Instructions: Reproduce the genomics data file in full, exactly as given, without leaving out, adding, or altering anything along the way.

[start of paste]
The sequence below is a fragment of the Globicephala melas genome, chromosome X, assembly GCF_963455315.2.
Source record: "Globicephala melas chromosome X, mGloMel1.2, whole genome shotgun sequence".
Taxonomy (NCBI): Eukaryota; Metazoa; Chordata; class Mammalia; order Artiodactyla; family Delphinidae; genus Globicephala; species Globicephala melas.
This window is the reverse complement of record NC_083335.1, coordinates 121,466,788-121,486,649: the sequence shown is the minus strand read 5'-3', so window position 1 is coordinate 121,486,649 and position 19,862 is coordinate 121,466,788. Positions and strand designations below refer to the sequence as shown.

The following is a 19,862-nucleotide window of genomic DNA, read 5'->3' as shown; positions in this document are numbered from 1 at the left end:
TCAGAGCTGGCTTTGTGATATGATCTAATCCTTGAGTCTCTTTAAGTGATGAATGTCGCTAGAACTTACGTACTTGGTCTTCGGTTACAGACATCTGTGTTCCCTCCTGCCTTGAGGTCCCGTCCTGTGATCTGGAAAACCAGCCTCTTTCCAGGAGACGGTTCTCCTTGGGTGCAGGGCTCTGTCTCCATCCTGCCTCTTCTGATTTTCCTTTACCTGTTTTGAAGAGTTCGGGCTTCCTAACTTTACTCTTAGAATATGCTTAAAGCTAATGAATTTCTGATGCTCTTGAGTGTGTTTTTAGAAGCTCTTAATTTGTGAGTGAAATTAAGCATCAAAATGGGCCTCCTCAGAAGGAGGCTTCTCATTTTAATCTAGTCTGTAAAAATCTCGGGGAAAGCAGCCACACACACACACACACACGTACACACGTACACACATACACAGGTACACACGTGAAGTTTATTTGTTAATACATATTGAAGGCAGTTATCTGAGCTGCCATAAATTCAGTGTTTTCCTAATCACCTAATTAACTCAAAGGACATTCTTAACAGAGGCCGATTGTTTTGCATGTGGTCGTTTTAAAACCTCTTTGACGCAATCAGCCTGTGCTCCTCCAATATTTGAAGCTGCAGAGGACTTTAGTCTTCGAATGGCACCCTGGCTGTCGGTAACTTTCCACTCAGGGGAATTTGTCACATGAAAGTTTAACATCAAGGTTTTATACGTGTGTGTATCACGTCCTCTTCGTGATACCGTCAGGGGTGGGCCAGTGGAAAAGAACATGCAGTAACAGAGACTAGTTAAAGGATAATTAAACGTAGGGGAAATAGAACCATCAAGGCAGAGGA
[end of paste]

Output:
The sequence below is a fragment of the Globicephala melas genome, chromosome X, assembly GCF_963455315.2.
Source record: "Globicephala melas chromosome X, mGloMel1.2, whole genome shotgun sequence".
Taxonomy (NCBI): Eukaryota; Metazoa; Chordata; class Mammalia; order Artiodactyla; family Delphinidae; genus Globicephala; species Globicephala melas.
This window is the reverse complement of record NC_083335.1, coordinates 121,466,788-121,486,649: the sequence shown is the minus strand read 5'-3', so window position 1 is coordinate 121,486,649 and position 19,862 is coordinate 121,466,788. Positions and strand designations below refer to the sequence as shown.

The following is a 19,862-nucleotide window of genomic DNA, read 5'->3' as shown; positions in this document are numbered from 1 at the left end:
TCAGAGCTGGCTTTGTGATATGATCTAATCCTTGAGTCTCTTTAAGTGATGAATGTCGCTAGAACTTACGTACTTGGTCTTCGGTTACAGACATCTGTGTTCCCTCCTGCCTTGAGGTCCCGTCCTGTGATCTGGAAAACCAGCCTCTTTCCAGGAGACGGTTCTCCTTGGGTGCAGGGCTCTGTCTCCATCCTGCCTCTTCTGATTTTCCTTTACCTGTTTTGAAGAGTTCGGGCTTCCTAACTTTACTCTTAGAATATGCTTAAAGCTAATGAATTTCTGATGCTCTTGAGTGTGTTTTTAGAAGCTCTTAATTTGTGAGTGAAATTAAGCATCAAAATGGGCCTCCTCAGAAGGAGGCTTCTCATTTTAATCTAGTCTGTAAAAATCTCGGGGAAAGCAGCCACACACACACACACACACGTACACACGTACACACATACACAGGTACACACGTGAAGTTTATTTGTTAATACATATTGAAGGCAGTTATCTGAGCTGCCATAAATTCAGTGTTTTCCTAATCACCTAATTAACTCAAAGGACATTCTTAACAGAGGCCGATTGTTTTGCATGTGGTCGTTTTAAAACCTCTTTGACGCAATCAGCCTGTGCTCCTCCAATATTTGAAGCTGCAGAGGACTTTAGTCTTCGAATGGCACCCTGGCTGTCGGTAACTTTCCACTCAGGGGAATTTGTCACATGAAAGTTTAACATCAAGGTTTTATACGTGTGTGTATCACGTCCTCTTCGTGATACCGTCAGGGGTGGGCCAGTGGAAAAGAACATGCAGTAACAGAGACTAGTTAAAGGATAATTAAACGTAGGGGAAATAGAACCATCAAGGCAGAGGA